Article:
Do the hustle! Ring my bell! Disco-o-o duck! In 1977, while disaffected British youth were violently thrashing to the pummeling beat of the Sex Pistols, disaffected American youth just across the Atlantic were gallantly “strutting,” like knights and ladies, to the soft disco rhythms of the eternally high-pitched Bee Gees. The enormous and obnoxious disco craze of 1977 and 1978 in America, which had its origins in the Bay Ridge neighborhood of Brooklyn, was induced by the film Saturday Night Fever.
The film enticingly broadcast the new social rituals of the Bay Ridge discotheque throughout the country, which quickly became the social rituals of clubs in every major city. Gold necklaces, like tribal attire, adorned the polyester-clad bodies of young American males who desperately tried to imitate the dance-floor gymnastics of America's newest movie star, fresh from television, John Travolta.
In the film, the weekend lifestyle of Travolta's character, 19-year-old Tony Manero, is presented as an all-out religious ritual, from primping before the mirror prior to going out to playing dangerous games on the Brooklyn Bridge after a full night of disco dancing and back-seat lovemaking. Tony's religious lifestyle stands in contrast to his brother's religious lifestyle as an actual priest. Predictably, Tony's brother has a crisis of faith and leaves the Church before the film is over, while Tony's shamanistic dancing magic at the Disco 2001 is ultimately his ticket out of Brooklyn (hell) to redemption in Manhattan (heaven).
The idea for the screenplay, which was written by Norman Wexler, came from a July 7, 1976 New York magazine cover story entitled “Tribal Rites of the New Saturday Night.” Writer Nik Cohn and painter James McMullan spent a few months before the article was published in the trenches studying the unique subculture of Bay Ridge. McMullan contributed paintings of the disco lifestyle, which became the inspiration for the look of the film, and ultimately for the look of discotheques and disco fashion in general throughout the States in 1978.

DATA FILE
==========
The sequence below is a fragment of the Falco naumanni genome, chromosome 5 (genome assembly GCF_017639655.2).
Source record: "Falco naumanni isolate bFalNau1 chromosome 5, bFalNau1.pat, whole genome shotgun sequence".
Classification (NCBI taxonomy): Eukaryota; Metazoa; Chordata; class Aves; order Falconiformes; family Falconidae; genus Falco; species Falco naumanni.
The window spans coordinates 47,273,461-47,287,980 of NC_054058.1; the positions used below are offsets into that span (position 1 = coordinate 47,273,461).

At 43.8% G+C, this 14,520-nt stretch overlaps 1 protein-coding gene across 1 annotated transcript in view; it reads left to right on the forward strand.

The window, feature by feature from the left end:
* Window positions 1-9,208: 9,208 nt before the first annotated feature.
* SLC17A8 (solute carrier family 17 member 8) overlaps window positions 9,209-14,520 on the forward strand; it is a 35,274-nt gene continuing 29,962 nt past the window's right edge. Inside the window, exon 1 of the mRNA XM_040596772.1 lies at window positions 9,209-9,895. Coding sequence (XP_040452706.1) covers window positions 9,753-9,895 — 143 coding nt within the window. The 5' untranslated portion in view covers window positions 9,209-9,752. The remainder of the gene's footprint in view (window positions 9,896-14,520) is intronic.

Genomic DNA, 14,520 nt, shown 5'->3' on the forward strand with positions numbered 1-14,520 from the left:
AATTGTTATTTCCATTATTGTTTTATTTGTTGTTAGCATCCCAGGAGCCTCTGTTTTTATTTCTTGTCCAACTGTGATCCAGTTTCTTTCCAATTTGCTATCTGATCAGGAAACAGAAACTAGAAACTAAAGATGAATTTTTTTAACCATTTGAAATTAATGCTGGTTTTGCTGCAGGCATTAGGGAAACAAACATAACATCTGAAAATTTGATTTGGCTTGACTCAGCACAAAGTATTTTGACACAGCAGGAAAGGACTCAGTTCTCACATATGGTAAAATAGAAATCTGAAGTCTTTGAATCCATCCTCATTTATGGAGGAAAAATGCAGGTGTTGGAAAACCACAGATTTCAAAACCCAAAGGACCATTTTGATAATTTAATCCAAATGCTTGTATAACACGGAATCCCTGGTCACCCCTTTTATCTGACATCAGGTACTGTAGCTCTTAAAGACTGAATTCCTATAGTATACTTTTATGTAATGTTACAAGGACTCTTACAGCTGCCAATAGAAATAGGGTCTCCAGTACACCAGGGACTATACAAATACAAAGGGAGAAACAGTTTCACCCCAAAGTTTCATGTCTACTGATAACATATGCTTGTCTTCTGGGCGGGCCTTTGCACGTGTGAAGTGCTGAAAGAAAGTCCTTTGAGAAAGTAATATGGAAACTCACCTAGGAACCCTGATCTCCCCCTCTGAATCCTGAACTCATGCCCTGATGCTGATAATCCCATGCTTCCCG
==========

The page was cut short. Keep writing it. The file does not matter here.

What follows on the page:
The tease for the article, on the Contents page of the July 7th New York issue, introduced readers to: “The rise of a new generation in the suburbs, specifically the young Italian men of Bay Ridge. Unlike the kids of the sixties, these youths are not dropouts, revolutionaries, freaked out on flower power or meditation. They've gone into jobs obediently, somberly. But once a week, on Saturday night, they explode. Sometimes they have fights, sometimes they get drunk, but mostly they congregate at a disco club where, surrounded by awed, pliant girls, they surge across the dance floor like soldiers across a battlefield, churning out an endless array of dances in perfect form and formation.”
Director John Badham (who later would direct Blue Thunder and Wargames, both in 1983) and producer Robert Stigwood translated Cohn's words and McMullan's paintings into a film, which became a landmark in American culture, decidedly putting the youth culture of the 1960s out to pasture once and for all.
The extent of the film's success was certainly unexpected. In its first 31 days, it grossed an amazing 31 million dollars. During its initial run alone, it grossed over 110 million dollars. The film's success can be attributed to Stigwood's expert tapping of the youth market: his realization that it was time to give American youth something new to believe in; specifically, a new kind of music.
The now infamous soundtrack to Saturday Night Fever, which Stigwood orchestrated to include a plethora of high-pitched Bee Gees sing-alongs, established a series of music industry records as it produced hit single after hit single throughout 1978. The album quickly grossed much more money than the film: 285 million dollars in first 8 months of release.
The Saturday Night Fever soundtrack set a precedent for the two-album soundtrack, which was also a big success with Grease (1978), but in the end disastrous for double soundtracks to The Wiz (1978) and especially Stigwood's film version of the Beatles' album Sgt. Pepper's Lonely Heart's Club Band (1978). Still, the Saturday Night Fever soundtrack success was later repeated by successful soundtracks to such films as The Big Chill (1983) and Top Gun (1986). The soundtrack to Saturday Night Fever was a huge seller because it had a vast breadth of appeal: it was soft, palatable disco music, barely even funky, yet quite danceable. It was acceptable to middle-class America.